- Jemele Hill, ESPN.com, ESPN The Magazine
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The images from this past NFL Sunday are hard to stomach.
• Philadelphia wide receiver DeSean Jackson needing two people to help him leave the field after Atlanta cornerback Dunta Robinson leveled him with a devastating hit that gave both players a concussion. Jackson's concussion was characterized as "severe."
• Detroit linebacker Zack Follett on a stretcher -- he was later hospitalized -- after a helmet-to-helmet collision with the Giants' Jason Pierre-Paul during a fourth-quarter kickoff return. Doctors later reported Follett had movement in all his extremities.
• Josh Cribbs lying motionless after Pittsburgh's James Harrison barreled into Cribbs' helmet in the second quarter -- even though it appeared Harrison's teammate LaMarr Woodley had Cribbs securely wrapped up. Later in the same quarter, Harrison also knocked Mohamed Massaquoi out of the game with a head injury.
As ugly as Sunday's carnage was, the numerous head injuries might be what finally captures the attention of NFL commissioner Roger Goodell and league owners, who are strongly pushing for an 18-game regular-season schedule.
Sunday's proliferation of head injuries should be a sobering reminder to the NFL decision-makers that putting money over integrity will only further jeopardize the health of NFL players.
There's no question an 18-game regular-season schedule would be warmly greeted by fans, advertisers, broadcasters and whoever else wants a piece of the NFL gold rush.
But after Sunday, it's fair to question whether expanding the NFL season is even morally appropriate.
"Sixteen games are enough," Ravens linebacker Ray Lewis told reporters in late August. "I mean, you're talking to someone who has been in this business for 15 years. We're not automobiles. We're not machines. We're humans."
And I can't help but wonder if the NFL thinks football-playing humans have a price tag.
The NFL grew to be a billion-dollar empire and the most popular sport in America on a foundation of many smart decisions.
The smartest decision the NFL could make now is to do all it can to protect the health of its players. I'm a proponent of the league really lowering the boom on players who headhunt in games. The league should not only stiffen fines, but also eject and suspend players for illegal hits.
But that's not enough.
I understand that injuries and collisions are as intrinsic to football as sunshine is to the growth of plants. And no matter whether the schedule is eight games or 18, violence in an NFL game is inevitable. Players will always get hurt.
It just doesn't make sense to expose players to more injuries. And it doesn't make sense to jeopardize the credibility of the most well-run professional league in sports.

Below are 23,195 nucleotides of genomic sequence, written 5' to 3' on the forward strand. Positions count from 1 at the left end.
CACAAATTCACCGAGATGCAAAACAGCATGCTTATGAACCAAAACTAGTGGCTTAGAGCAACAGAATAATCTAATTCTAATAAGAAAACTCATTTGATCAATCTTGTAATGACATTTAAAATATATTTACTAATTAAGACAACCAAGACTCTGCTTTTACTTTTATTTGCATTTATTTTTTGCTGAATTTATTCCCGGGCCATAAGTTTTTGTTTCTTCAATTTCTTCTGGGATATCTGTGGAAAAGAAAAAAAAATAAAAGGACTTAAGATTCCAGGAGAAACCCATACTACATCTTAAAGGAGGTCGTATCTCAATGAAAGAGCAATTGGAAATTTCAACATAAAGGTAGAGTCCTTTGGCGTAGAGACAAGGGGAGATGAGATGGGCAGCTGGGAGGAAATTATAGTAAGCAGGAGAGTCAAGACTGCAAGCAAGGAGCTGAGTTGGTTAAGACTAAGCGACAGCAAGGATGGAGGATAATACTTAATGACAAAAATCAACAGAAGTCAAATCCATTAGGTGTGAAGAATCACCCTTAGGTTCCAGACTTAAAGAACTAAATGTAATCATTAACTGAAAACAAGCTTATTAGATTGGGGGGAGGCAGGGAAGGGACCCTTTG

The Philadelphia Eagles have six players who have suffered concussions this season, including current starting quarterback Kevin Kolb. That number could grow in the remaining 10 games, and just imagine what that number might be if they played an 18-game schedule.
In recent years, the league has made progress in protecting players from head injuries.
After Congress decided to examine the impact of concussions on NFL players, the league changed its policy last year to expand the list of symptoms that prohibit players from returning to play the same day a concussion is suffered.
It was a step in the right direction, but an 18-game schedule -- which Indianapolis Colts president Bill Polian in a "very imprecise" manner has said was a done deal -- would undermine all the progress the league has made. It's hypocritical of the league to say it cares about the players' well-being, then turn around and provide more opportunities for players to be hurt.
It's already difficult enough protecting the players from themselves. Even research suggesting continuous head injuries can be ultimately catastrophic doesn't stop players from lying about how hurt they are, or subscribing to the mentality that being a little woozy is just part of the game.
The NFL has a chance to be a role model for the players and prove it's not always about the money.
Unless, of course, the league thinks it's good business for us to see players' knees buckling as they try to stand upright, and finishing their careers with mangled bodies and serious neurological problems.
They could end up like Hall of Fame offensive lineman Mike Webster, who was diagnosed with brain damage in 1999 after taking too many hits to the head during his 16-year career. In 2002, Webster, who was periodically homeless, died of a heart attack at 50 years old.
Much like Sunday, those are images none of us wants to see.
Jemele Hill can be reached at firstname.lastname@example.org.
1hMichael C. Wright